Photo by Brian Giandelone
Iron Man 2 (PG-13)
2 out of 4 stars
Given the considerable strength and high quality of the first "Iron Man" and the derivative, watered-down nature of virtually every sequel ever produced, it's no surprise that "Iron Man 2" is a huge letdown.
While not nearly as pathetic and cacophonous as parent company Paramount's "Transformers" follow-up, "IM2" employs the same tedious, bludgeoning blueprint. Trivial things like wit, character development, a coherent plot and an interesting villain are abandoned in favor of manic CGI overkill, multiple unconnected and fragmented story threads, two unoriginal evil foils and a title character that has gone from appealingly droll and narcissistic to overbearingly smug and self-involved.
If all you want is straight-ahead action and mildly suggestive sexual banter, "IM2" will more than satisfy your cravings. Returning director Jon Favreau is the kind of guy who believes if one aspirin is good then 10 are better (and aspirin will be needed after watching the movie). The audio will rattle your teeth and the special effects, unoriginal as they may be, are dazzling. One particular scene toward the end featuring multiple laser-beams brought down the house during the preview screening. The visuals are to this movie what a shiny lure is to an unsuspecting fish -- flashy but lacking any nutritional value.
New addition Scarlett Johansson shows up as a monotone, leather-clad double agent and when not taking out scores of opponents with fancy, mixed martial arts moves, she turns Tony (Robert Downey Jr.) into a fumbling mess with her low-cut blouses, stiletto heels and double-entendre innuendo. Mind you, Johansson still can't act a lick but she looks good doing it.
With the departure of Jeff Bridges' truly menacing Obadiah Stane from the first installment, screenwriter and part-time actor Justin Theroux gives us two replacement antagonists and together they equal only about half of a Stane.
The usually dependable Sam Rockwell plays the smarmy, snake oil-oozing Justin Hammer, Tony's weapons-producing competitor who desperately craves lucrative Defense Department contracts and whose attempts to replicate the Iron Man suit have all failed. Hammer's outlook improves once he witnesses the near-death of Tony at the hands of Ivan Vanko (Mickey Rourke), a Russian ex-con with an axe to grind.
With good reason, Vanko thinks Tony's dad was the cause of his own father's downfall and wants revenge. Vanko fashions what looks like two frayed electrical cables that dangle from his wrists and act as whips that can slice through any substance. Once hired by Hammer to tweak a drone prototype, Vanko ignores his new boss' directives and churns out something that looks and performs like a mini-Transformer.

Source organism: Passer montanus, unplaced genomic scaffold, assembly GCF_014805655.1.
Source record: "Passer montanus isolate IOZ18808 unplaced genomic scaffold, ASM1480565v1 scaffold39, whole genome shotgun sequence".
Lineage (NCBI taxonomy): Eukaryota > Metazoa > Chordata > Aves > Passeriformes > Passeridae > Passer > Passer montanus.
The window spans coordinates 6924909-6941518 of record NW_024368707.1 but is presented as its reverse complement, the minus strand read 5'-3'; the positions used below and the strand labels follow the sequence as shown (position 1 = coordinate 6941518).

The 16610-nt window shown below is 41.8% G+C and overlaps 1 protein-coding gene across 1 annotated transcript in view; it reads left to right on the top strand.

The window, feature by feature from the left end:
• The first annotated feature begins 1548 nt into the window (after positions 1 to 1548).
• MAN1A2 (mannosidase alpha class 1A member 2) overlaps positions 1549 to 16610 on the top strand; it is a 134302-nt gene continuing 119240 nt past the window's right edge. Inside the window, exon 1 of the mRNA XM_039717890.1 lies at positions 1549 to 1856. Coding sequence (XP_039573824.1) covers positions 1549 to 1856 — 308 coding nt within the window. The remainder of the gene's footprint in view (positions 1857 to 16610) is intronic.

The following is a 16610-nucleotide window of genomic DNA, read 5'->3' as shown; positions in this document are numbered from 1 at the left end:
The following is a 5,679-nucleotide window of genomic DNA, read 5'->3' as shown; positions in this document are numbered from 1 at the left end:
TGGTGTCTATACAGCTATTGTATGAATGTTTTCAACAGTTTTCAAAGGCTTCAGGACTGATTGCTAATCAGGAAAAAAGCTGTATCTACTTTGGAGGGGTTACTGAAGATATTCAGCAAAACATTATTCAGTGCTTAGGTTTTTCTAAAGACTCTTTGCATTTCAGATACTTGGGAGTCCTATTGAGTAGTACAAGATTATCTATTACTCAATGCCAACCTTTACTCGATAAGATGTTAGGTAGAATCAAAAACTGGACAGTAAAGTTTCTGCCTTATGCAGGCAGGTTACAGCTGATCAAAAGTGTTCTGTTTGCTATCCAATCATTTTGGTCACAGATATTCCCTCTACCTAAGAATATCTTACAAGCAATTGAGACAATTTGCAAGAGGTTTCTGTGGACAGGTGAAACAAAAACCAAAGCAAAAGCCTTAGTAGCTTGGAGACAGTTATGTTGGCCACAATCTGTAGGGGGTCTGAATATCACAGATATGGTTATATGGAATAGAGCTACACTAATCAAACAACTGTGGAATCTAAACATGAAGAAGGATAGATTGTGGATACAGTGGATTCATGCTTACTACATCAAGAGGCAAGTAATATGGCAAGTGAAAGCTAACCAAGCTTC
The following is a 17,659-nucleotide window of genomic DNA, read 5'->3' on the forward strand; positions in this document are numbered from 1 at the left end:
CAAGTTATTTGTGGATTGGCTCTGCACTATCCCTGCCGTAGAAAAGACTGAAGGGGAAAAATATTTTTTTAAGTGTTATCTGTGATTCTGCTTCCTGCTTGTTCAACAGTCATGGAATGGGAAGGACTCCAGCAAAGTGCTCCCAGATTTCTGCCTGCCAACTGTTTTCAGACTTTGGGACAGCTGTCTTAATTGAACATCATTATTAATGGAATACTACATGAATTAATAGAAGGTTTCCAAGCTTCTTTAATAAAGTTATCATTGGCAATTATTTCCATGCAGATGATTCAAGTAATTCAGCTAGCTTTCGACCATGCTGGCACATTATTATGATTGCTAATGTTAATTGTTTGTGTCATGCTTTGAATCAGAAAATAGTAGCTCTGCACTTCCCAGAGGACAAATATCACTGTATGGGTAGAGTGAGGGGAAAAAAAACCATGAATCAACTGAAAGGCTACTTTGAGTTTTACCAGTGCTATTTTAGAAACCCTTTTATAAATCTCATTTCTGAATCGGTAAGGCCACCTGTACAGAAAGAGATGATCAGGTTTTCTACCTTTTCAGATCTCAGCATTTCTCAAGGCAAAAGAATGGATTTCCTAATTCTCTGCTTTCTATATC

Just to make sure everyone gets the point and then some Favreau's makeup crew goes hog-wild with Rourke. Well over half his body is covered with tattoos, his natty hair is dripping grease and he is in possession of one gnarly set of metal-encased choppers. To remind us that his character is Russian, he's called on at least once to drink rot-gut Vodka straight from a bottle.
Picking up the considerable thespian slack are Gwyneth Paltrow as Pepper Potts and Don Cheadle replacing the mysteriously ousted Terrence Howard as James Rhodes. Aided by the fact these are the only two appealing characters in the film, the graceful Paltrow and rock-solid Cheadle do everything they can to lend the proceedings some air of class and dignity.
Finally there is Downey, and to his credit he does everything he's asked. The trouble is he's called on to do some pretty embarrassing and off-putting stuff. Theroux makes it abundantly clear there is a fine line between flamboyantly brash and obnoxiously irritating.
At one point, in a drunken stupor, Tony wets himself at his own birthday party. His once rooster-like confidence morphs into peacock-inspired strutting. The screenplay blames his irrational behavior on his escalating blood toxicity, something that is eventually cured by a new power source he synthesizes in the time it would take to make toast.
Throughout the movie the filmmakers push the suspension of disbelief far beyond the breaking point and as a result, turn what was an original and highly entertaining concept into a by-the-numbers cash-in. The audience and these characters deserve much more. (Paramount)